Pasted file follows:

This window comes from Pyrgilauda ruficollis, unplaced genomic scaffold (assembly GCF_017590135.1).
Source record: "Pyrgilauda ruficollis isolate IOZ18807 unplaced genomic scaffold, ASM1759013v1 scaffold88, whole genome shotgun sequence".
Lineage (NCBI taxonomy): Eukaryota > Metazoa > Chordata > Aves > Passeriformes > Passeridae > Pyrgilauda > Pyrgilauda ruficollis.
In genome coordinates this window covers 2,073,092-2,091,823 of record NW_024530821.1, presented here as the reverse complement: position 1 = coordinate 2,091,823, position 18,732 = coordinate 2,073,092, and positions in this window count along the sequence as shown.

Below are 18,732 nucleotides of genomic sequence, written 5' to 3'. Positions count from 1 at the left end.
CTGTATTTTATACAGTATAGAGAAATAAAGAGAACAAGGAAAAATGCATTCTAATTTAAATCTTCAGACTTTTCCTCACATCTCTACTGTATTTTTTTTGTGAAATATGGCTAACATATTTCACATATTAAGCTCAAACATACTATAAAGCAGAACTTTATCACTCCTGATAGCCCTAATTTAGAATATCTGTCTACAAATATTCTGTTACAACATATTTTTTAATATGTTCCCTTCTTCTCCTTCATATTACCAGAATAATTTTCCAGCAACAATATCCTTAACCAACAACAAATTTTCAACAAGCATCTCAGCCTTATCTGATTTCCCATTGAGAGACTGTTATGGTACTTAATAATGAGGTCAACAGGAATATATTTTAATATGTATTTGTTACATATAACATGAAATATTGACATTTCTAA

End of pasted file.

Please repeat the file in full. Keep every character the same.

This window comes from Pyrgilauda ruficollis, unplaced genomic scaffold (assembly GCF_017590135.1).
Source record: "Pyrgilauda ruficollis isolate IOZ18807 unplaced genomic scaffold, ASM1759013v1 scaffold88, whole genome shotgun sequence".
Lineage (NCBI taxonomy): Eukaryota > Metazoa > Chordata > Aves > Passeriformes > Passeridae > Pyrgilauda > Pyrgilauda ruficollis.
In genome coordinates this window covers 2,073,092-2,091,823 of record NW_024530821.1, presented here as the reverse complement: position 1 = coordinate 2,091,823, position 18,732 = coordinate 2,073,092, and positions in this window count along the sequence as shown.

Below are 18,732 nucleotides of genomic sequence, written 5' to 3'. Positions count from 1 at the left end.
CTGTATTTTATACAGTATAGAGAAATAAAGAGAACAAGGAAAAATGCATTCTAATTTAAATCTTCAGACTTTTCCTCACATCTCTACTGTATTTTTTTTGTGAAATATGGCTAACATATTTCACATATTAAGCTCAAACATACTATAAAGCAGAACTTTATCACTCCTGATAGCCCTAATTTAGAATATCTGTCTACAAATATTCTGTTACAACATATTTTTTAATATGTTCCCTTCTTCTCCTTCATATTACCAGAATAATTTTCCAGCAACAATATCCTTAACCAACAACAAATTTTCAACAAGCATCTCAGCCTTATCTGATTTCCCATTGAGAGACTGTTATGGTACTTAATAATGAGGTCAACAGGAATATATTTTAATATGTATTTGTTACATATAACATGAAATATTGACATTTCTAA